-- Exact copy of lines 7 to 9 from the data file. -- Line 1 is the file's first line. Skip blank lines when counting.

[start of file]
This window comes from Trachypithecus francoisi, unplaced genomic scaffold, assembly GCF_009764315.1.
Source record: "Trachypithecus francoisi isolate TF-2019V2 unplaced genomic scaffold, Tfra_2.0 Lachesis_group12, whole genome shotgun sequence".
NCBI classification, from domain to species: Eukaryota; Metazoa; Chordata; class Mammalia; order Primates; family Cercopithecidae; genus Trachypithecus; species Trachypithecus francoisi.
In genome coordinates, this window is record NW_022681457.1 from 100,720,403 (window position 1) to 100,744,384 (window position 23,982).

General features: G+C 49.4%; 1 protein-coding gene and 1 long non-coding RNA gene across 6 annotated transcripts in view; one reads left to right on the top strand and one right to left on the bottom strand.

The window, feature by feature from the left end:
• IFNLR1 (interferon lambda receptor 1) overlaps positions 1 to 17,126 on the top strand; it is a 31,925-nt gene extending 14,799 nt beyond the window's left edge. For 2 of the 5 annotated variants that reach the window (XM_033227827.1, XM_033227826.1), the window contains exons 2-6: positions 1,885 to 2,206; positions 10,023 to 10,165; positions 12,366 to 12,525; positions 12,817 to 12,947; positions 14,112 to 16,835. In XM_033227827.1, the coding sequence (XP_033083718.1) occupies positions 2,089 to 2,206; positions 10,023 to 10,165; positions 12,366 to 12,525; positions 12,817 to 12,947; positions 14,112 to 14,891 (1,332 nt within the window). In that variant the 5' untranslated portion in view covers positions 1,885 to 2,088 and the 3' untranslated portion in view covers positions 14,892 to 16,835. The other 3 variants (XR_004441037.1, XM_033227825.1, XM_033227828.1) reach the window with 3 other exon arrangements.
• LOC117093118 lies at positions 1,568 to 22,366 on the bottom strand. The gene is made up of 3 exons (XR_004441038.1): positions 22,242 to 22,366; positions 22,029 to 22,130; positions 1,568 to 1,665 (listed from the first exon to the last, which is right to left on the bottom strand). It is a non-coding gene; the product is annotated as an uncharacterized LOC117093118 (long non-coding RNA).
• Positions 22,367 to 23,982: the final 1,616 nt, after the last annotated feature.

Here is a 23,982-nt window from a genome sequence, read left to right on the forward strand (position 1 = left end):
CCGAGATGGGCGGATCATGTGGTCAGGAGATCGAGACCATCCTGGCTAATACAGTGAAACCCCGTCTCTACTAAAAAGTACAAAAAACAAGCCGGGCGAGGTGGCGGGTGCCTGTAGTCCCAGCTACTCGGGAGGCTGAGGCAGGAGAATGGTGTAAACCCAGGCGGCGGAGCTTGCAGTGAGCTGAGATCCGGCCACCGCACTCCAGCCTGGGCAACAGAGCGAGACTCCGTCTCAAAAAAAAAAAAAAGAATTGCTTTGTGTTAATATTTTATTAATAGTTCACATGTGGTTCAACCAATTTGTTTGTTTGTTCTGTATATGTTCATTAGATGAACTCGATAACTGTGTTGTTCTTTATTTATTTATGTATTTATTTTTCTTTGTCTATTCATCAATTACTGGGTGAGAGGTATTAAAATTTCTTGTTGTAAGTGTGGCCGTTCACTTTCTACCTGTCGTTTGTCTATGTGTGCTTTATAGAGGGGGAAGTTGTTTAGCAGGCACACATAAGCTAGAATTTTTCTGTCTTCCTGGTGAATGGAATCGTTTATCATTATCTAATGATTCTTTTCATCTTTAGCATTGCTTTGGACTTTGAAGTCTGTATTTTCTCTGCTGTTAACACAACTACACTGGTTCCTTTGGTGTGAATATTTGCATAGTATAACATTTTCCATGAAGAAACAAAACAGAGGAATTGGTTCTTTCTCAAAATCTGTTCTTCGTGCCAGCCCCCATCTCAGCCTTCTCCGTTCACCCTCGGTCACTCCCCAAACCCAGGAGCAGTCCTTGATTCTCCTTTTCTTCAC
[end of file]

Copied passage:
• IFNLR1 (interferon lambda receptor 1) overlaps positions 1 to 17,126 on the top strand; it is a 31,925-nt gene extending 14,799 nt beyond the window's left edge. For 2 of the 5 annotated variants that reach the window (XM_033227827.1, XM_033227826.1), the window contains exons 2-6: positions 1,885 to 2,206; positions 10,023 to 10,165; positions 12,366 to 12,525; positions 12,817 to 12,947; positions 14,112 to 16,835. In XM_033227827.1, the coding sequence (XP_033083718.1) occupies positions 2,089 to 2,206; positions 10,023 to 10,165; positions 12,366 to 12,525; positions 12,817 to 12,947; positions 14,112 to 14,891 (1,332 nt within the window). In that variant the 5' untranslated portion in view covers positions 1,885 to 2,088 and the 3' untranslated portion in view covers positions 14,892 to 16,835. The other 3 variants (XR_004441037.1, XM_033227825.1, XM_033227828.1) reach the window with 3 other exon arrangements.
• LOC117093118 lies at positions 1,568 to 22,366 on the bottom strand. The gene is made up of 3 exons (XR_004441038.1): positions 22,242 to 22,366; positions 22,029 to 22,130; positions 1,568 to 1,665 (listed from the first exon to the last, which is right to left on the bottom strand). It is a non-coding gene; the product is annotated as an uncharacterized LOC117093118 (long non-coding RNA).
• Positions 22,367 to 23,982: the final 1,616 nt, after the last annotated feature.